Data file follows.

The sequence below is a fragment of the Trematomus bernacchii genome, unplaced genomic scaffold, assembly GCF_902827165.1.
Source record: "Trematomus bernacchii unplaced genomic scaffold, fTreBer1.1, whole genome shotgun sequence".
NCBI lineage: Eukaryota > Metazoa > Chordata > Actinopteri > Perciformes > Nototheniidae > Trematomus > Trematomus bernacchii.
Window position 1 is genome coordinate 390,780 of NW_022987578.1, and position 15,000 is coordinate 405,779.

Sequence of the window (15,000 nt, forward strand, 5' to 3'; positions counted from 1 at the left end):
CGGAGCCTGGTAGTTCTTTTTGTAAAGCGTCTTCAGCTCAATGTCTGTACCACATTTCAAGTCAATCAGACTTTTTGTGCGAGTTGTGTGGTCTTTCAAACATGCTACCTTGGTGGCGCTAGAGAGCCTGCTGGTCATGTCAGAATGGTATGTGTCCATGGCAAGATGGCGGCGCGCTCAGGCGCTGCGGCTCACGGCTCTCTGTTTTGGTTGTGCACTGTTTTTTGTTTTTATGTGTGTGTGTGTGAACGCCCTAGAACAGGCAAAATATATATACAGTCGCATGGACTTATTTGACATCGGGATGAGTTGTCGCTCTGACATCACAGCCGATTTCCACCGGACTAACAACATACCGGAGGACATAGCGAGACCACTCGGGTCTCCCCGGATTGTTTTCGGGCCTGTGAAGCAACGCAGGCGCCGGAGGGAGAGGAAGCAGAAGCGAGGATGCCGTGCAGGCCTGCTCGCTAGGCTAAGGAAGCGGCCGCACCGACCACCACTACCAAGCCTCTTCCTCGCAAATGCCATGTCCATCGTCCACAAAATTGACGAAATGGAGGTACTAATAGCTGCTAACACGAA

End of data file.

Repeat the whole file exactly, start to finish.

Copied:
The sequence below is a fragment of the Trematomus bernacchii genome, unplaced genomic scaffold, assembly GCF_902827165.1.
Source record: "Trematomus bernacchii unplaced genomic scaffold, fTreBer1.1, whole genome shotgun sequence".
NCBI lineage: Eukaryota > Metazoa > Chordata > Actinopteri > Perciformes > Nototheniidae > Trematomus > Trematomus bernacchii.
Window position 1 is genome coordinate 390,780 of NW_022987578.1, and position 15,000 is coordinate 405,779.

Sequence of the window (15,000 nt, forward strand, 5' to 3'; positions counted from 1 at the left end):
CGGAGCCTGGTAGTTCTTTTTGTAAAGCGTCTTCAGCTCAATGTCTGTACCACATTTCAAGTCAATCAGACTTTTTGTGCGAGTTGTGTGGTCTTTCAAACATGCTACCTTGGTGGCGCTAGAGAGCCTGCTGGTCATGTCAGAATGGTATGTGTCCATGGCAAGATGGCGGCGCGCTCAGGCGCTGCGGCTCACGGCTCTCTGTTTTGGTTGTGCACTGTTTTTTGTTTTTATGTGTGTGTGTGTGAACGCCCTAGAACAGGCAAAATATATATACAGTCGCATGGACTTATTTGACATCGGGATGAGTTGTCGCTCTGACATCACAGCCGATTTCCACCGGACTAACAACATACCGGAGGACATAGCGAGACCACTCGGGTCTCCCCGGATTGTTTTCGGGCCTGTGAAGCAACGCAGGCGCCGGAGGGAGAGGAAGCAGAAGCGAGGATGCCGTGCAGGCCTGCTCGCTAGGCTAAGGAAGCGGCCGCACCGACCACCACTACCAAGCCTCTTCCTCGCAAATGCCATGTCCATCGTCCACAAAATTGACGAAATGGAGGTACTAATAGCTGCTAACACGAA